Just Married!: Lee Ann Westover and Steve Siegel


Adam Lerner was the photographer for Lee Ann and Steve's wedding. "I knew he was great at his job," said Lee Ann, "but even so I am blown away by how pretty the pictures have turned out."

After many years of feeling “eh” about marriage, the reasons to say “I Do” piled up, and Lee Ann Westover and Steve Siegel decided that 2011 would be the year they became husband and wife. Their wedding on September 17, 2011 at Brooklyn Winery was worth the wait.

Lee Ann is the singer and a songwriter for a band called the Lascivious Biddies, and a children’s spinoff called the Itty Biddies. Steve is an audio engineer for Joe’s Pub and Charlie Rose. Their careers crossed paths after a series of Biddies concerts in 2004 at the now-defunct Makor where Siegel was working. Before their first gig, Steve saw the band’s picture in the venue’s show catalogue; something about Lee Ann’s fun pose and “uplifting energy” stood out to him. He thought to himself, “I bet she’s the singer.”

The singer, meanwhile, asked her bandmates, “Who’s the sound guy?” as soon as she spotted him. They struck up a conversation after the show, but a sense of professionalism kept Steve at bay—until their second gig, when he asked her to call him. “I almost lost my mind when he gave me his number after a show,” said Lee Ann. “I called a few days later, and we talked for an hour and a half. For me, it was all over. In a good way.” She happened to call during the Grammy’s, and over their running commentary about the performances and musicians, the two made a love connection. They had their first date on February 13, 2004, and have been together since.

The wedding was the first booked at the one-year-old Brooklyn Winery in Williamsburg, a beautiful backdrop for the Long Island City couple’s talents and tastes. (“The events manager, Jenesy, clearly knows what she’s doing,” said Lee Ann. “She definitely gets mad props.”) Lee Ann, a self-taught seamstress, made her own leg-baring gown out of textured rosette fabric, silk satin, and silk charmeuse. She then used the leftover fabric in the flower arrangements—a bouquet and boutonnieres—along with Swarovksi crystals on wire and old music paper. The groom looked equally hot—his friend, a fashion director for a high-end clothing label, hooked him up with a designer, tailored suit.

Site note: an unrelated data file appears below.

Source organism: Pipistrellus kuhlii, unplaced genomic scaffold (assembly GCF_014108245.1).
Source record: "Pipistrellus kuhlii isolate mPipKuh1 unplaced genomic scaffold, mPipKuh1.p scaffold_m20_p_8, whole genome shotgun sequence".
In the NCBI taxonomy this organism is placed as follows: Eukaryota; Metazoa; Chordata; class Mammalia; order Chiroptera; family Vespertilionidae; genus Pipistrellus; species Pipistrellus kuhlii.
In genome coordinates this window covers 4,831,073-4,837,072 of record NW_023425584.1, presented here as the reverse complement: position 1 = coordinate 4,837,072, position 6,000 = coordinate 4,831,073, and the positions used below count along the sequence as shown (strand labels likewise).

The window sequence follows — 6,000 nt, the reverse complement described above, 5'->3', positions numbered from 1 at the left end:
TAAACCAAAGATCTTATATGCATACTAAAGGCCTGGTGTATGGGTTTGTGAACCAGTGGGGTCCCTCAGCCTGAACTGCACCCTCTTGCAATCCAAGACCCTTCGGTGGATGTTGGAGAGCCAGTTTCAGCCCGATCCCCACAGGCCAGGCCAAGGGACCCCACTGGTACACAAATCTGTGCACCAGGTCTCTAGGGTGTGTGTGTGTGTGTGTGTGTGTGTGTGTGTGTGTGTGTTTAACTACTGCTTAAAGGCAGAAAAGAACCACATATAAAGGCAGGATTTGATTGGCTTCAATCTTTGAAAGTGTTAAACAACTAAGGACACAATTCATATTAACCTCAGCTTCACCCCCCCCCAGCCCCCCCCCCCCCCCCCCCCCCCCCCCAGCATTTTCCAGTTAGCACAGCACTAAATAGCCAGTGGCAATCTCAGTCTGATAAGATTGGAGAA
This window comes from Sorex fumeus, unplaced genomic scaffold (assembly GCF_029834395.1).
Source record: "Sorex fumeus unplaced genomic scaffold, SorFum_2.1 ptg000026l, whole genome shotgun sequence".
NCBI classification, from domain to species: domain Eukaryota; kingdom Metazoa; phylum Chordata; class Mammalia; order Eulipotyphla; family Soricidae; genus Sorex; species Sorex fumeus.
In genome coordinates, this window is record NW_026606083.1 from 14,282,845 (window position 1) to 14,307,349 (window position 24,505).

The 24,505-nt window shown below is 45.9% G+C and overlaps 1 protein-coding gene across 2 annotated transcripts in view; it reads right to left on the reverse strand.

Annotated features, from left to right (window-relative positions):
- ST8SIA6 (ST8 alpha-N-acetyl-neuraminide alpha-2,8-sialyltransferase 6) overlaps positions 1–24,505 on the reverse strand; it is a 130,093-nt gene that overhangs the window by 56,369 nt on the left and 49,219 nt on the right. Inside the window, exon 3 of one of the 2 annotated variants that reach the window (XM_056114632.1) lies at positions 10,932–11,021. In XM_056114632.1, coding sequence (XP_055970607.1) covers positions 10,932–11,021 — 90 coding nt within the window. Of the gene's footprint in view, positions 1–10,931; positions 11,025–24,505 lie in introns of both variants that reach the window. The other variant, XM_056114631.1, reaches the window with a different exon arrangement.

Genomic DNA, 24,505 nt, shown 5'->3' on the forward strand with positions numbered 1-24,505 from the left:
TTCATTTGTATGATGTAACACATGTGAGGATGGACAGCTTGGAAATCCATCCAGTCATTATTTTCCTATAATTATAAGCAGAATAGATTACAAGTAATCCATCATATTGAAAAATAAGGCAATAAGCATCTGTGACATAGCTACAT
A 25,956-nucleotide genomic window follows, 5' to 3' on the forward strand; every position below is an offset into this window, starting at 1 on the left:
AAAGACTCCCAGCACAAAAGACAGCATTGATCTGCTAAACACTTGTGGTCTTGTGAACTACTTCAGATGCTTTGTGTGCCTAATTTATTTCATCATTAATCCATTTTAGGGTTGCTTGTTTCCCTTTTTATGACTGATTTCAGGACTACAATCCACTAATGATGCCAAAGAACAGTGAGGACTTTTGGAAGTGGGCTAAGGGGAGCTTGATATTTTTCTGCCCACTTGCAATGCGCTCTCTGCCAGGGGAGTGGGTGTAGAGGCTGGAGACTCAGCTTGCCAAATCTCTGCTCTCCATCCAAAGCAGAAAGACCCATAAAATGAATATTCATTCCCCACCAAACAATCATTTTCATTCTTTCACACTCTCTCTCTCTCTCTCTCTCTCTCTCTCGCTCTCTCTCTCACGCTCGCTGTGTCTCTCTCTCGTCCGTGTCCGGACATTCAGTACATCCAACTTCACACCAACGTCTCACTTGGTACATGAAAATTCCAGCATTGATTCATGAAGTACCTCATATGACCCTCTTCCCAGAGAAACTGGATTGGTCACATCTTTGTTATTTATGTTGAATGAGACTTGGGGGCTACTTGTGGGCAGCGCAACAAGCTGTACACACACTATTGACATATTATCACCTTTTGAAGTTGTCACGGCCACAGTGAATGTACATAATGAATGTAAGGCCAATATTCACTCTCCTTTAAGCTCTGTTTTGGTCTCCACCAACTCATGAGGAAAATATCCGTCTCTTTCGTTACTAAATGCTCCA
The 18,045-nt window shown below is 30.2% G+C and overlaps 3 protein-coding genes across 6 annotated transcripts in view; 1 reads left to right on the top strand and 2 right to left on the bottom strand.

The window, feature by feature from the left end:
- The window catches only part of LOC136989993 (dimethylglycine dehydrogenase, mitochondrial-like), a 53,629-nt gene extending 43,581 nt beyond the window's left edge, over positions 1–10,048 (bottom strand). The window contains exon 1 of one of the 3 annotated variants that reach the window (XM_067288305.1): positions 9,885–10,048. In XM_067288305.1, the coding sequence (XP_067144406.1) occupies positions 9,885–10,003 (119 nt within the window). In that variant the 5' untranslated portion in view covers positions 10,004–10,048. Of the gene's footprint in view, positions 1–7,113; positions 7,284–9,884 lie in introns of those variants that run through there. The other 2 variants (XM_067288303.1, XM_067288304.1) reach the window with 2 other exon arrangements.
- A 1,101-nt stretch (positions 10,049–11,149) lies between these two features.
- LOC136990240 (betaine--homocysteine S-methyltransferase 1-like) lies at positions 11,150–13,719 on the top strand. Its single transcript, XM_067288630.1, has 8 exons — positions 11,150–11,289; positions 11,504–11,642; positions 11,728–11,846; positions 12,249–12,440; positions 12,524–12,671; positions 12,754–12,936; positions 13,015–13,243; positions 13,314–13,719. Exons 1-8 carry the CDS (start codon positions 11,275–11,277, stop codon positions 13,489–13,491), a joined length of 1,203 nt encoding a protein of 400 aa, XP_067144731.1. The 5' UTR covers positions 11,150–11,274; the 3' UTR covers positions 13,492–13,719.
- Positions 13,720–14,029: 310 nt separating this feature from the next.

On the tables outside, romantic candles flickered in an eclectic array of jars, votives and vases picked up by Lee Ann and her friends—a nod to the couple’s collection of old mason jars and glassware. (“I guess there’s a bit of a hoarder in both of us,” said Steve.) And rather than go for the typical (expensive) catered wedding, the couple hired the Schnitzel and Things truck, which backed onto the patio of the Winery and served three kinds of schnitzel and delicious sides to order. In lieu of a cake, the Wafels and Dinges cart came afterward to dish out their Belgian sweets for dessert.

The two chose the Magnetic Fields song, “Book of Love,” with the apropos chorus, “You oughta give me wedding rings” for their walk-in music. It was performed live by John Foti, who sang and played accordion, while Lee Ann’s bandmates in the Biddies, Deidre Rodman Struck and Saskia Lane, sang the harmonies. Carey Bertolet was her maid of honor and officiant. After asking Lee Ann and Steve some questions, she wrote the couple’s memorable vows, which wove together a classic John Hughes film and the theme of finding refuge in your partner. “She’s a great friend and we trusted her completely,” said Lee Ann. “She managed to quote Ferris Bueller and make everyone tear up in the space of five minutes.”

After the ceremony, The Engagements, an eight-piece wedding band who can perform every one-hit wonder from the 80s, turned the main room into a dance party. Not surprisingly for a couple whose lives are imbued with music, the band was the first vendor they hired. “Most wedding bands will play a lot of Motown. Even if they’re great, they’ll still play ‘My Girl’ or something played out,” said Steve. Finding The Engagements, he said, was “a relief.” The couple chose “How Deep Is Your Love?” by the Bee Gees for their first song; as the night wore on, the band performed hits from the vault like Neneh Cherry’s “Buffalo Stance” and “Break My Stride” by Matthew Wilder. At one point, Lee Ann took the mic for a powerful rendition of the Heart song, “Alone.”

“It truly was the best night of my entire life,” says Lee Ann, whose only complaint was that it wasn’t an hour longer. “Then I could have really enjoyed my schnitzel, but not miss one second of dancing.”

The next day, the couple flew to Austin for two days to celebrate (Lee Ann is a UT Austin alum and a Lone Star native, Steve is a native New Yorker). It was a mini-moon until they take their real honeymoon in Spain this winter.

After so many years together, marriage hasn’t radically changed their relationship. “I really love that it IS different though,” says Lee Ann. “In the eyes of our family, friends, and the government. I felt more of a shift when we got engaged. I am definitely very happy.”

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